OK, about that...

So, naturally, as I expected, there are a hundred questions following the announcement that I intend to move to Oregon. 

My post was pretty vague because sometimes things just need to be vague. But, of course, anyone who knows me or who's read this blog one time in the last nine hundred years knows I'm typically not vague. You can literally read every detail about my entire life somewhere in the archives of this website. 

I'll probably regret that one day. Or love it. But, I digress...

Here are some answers, in no particular order, with some clarification:

I'm moving to Oregon alone. Well, technically not alone because I'll have the company of Luna and Chicken. Please, like I'd do anything in this life without my one true companion, Chicken. She is literally my entire world. My whole planet. I fucking love that cat more than life itself. It is my estimation that she and Luna will become fast friends during the 29-hour car ride across the country. 

Luna, my little rescue love, will become a mountain dog. Honestly, she's happy as any kind of dog. Smelly dog, chewy dog, bed dog, floor dog, sprawled-on-her-back-in-the-middle-of-the-street dog. She's just happy. I knew the moment I met her giant, toothy smile that I was meant to save her. Chicken still isn't too certain, but if I'm going to traipse across the country by myself, having those two (battling each other) by my side will make it entirely more tolerable. 

I am terrified to move across the country by myself. 

I am also incredibly excited to move across the country by myself. 

These two feelings are at eternal war with each other in my soul. Alone, in general, will be new. But it was my choice to be alone, and it was an incredibly difficult decision. It was also my choice to move across the country. No one forced me. It's just something I want to do, which is hard to wrap my mind around.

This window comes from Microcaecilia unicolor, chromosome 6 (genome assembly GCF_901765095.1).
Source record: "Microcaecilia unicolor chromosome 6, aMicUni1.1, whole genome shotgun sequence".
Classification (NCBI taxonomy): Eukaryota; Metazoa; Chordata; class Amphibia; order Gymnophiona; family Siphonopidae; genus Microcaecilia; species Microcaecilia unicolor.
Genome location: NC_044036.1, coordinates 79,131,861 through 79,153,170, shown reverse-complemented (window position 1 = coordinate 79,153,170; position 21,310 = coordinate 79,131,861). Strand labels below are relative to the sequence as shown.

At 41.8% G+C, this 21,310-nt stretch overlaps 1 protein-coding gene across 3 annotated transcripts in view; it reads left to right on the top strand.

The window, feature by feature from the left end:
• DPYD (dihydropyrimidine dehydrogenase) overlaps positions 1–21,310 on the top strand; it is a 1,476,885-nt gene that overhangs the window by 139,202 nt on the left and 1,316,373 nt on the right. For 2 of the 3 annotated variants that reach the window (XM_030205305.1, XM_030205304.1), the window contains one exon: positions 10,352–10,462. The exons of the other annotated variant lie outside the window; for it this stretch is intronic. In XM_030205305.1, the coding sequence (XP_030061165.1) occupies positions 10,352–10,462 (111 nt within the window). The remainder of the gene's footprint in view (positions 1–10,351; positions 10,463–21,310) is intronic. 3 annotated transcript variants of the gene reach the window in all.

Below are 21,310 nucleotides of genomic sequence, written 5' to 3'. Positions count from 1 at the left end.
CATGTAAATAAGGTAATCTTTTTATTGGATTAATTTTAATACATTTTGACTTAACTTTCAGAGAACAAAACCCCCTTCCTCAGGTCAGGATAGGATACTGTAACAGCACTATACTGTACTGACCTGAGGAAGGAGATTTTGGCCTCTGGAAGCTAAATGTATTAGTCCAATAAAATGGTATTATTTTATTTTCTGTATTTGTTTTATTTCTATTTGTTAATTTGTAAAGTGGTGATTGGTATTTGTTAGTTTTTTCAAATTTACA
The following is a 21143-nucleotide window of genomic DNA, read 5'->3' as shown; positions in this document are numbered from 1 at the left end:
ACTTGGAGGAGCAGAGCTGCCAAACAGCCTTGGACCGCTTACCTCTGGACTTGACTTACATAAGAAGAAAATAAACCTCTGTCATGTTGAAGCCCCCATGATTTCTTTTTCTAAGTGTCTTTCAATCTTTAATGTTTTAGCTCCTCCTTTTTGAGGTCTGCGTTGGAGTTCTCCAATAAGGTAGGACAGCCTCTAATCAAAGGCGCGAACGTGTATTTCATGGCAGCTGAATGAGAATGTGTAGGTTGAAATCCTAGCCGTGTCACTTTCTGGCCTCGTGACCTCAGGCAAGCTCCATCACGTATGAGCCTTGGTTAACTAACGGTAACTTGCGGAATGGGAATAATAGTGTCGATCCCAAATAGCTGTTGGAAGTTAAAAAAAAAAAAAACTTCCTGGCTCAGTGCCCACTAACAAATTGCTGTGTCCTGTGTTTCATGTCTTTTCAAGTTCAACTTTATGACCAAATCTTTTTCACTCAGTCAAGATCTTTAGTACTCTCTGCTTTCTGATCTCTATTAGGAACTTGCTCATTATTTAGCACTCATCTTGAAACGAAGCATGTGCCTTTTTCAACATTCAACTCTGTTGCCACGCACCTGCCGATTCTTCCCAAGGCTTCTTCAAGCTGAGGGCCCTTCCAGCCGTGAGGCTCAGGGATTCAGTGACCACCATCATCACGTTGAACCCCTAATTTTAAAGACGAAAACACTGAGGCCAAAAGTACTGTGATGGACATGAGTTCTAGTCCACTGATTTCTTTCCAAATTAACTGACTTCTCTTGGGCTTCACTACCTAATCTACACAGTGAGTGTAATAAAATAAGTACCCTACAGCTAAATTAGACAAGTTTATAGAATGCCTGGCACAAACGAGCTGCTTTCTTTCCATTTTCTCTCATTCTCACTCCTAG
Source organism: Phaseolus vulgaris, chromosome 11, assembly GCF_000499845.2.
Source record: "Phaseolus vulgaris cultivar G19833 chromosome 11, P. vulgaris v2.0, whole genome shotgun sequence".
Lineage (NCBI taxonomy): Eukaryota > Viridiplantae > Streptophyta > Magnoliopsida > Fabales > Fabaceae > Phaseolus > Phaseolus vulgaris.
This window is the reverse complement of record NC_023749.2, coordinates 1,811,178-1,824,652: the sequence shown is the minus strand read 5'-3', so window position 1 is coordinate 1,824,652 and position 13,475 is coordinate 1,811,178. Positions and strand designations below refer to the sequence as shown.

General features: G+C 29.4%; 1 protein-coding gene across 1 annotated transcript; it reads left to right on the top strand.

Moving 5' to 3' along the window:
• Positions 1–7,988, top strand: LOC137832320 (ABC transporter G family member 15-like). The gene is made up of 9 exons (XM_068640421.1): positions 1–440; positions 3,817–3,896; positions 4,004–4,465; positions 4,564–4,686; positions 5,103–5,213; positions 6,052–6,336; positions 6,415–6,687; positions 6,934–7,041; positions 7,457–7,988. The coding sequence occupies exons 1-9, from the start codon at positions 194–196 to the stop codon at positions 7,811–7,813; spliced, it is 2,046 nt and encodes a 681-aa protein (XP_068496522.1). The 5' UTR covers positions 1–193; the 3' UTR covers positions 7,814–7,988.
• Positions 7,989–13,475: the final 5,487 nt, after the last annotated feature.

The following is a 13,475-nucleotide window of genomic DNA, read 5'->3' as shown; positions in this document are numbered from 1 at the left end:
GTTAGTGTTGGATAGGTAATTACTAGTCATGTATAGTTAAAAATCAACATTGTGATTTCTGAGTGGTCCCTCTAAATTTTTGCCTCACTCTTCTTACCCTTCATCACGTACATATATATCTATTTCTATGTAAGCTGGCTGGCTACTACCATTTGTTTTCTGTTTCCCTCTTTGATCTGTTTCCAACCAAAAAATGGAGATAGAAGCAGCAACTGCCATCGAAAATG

Why want to move away? Why want to leave behind my life and my fantastic friends and the amazing normal I've created here? 

I don't know, and that's what makes this very hard.

Just yesterday I was convinced I couldn't do it. I just couldn't move. What about all the plans I want to make with my friends next year? What about my favorite local races? What about my family? The pit in my stomach felt enormous yesterday. 

But already this morning I daydreamed about forming not a new community in Bend, but an additional community. A complement to the amazing life I've cultivated in my home state. An expansion of the beautiful universe I built around me. 

But then the fear. What if I can't? What if no one befriends me? What if I cry myself to sleep? What if I drive to work every day in a panic because my heart and soul live two days away? 

Always, always the "what if?" 

Before I can move, I need to find someone to sublease my current home. Or I need to wait until June, which is not ideal in the least. And then I need to find somewhere to live in Bend. The logistics overwhelm me.

I worry this is too much change at once. Being alone. Moving 2,000 miles away. All at once. But then I think, what better time? What better time to begin a new adventure? Or what worse time? I'm nearly 34 years old and about to uproot everything I've ever known. There are still things I want for myself. A family, for one. Particularly before I'm 45 years old. Is it too late for me to start fresh? 

I have no answers to these questions or this doubt. It just sits in my head, causing me to chew my fingernails to nubs and eat pizza on the regular for comfort.

I think of waking up in a new home, wandering to the window to see mountains on the horizon, and the exhilaration swells. I imagine running in a beautiful new place, breathing in the smell of jasmine, and joining new friends for coffee afterward. I imagine just being me in a new place, full of possibility.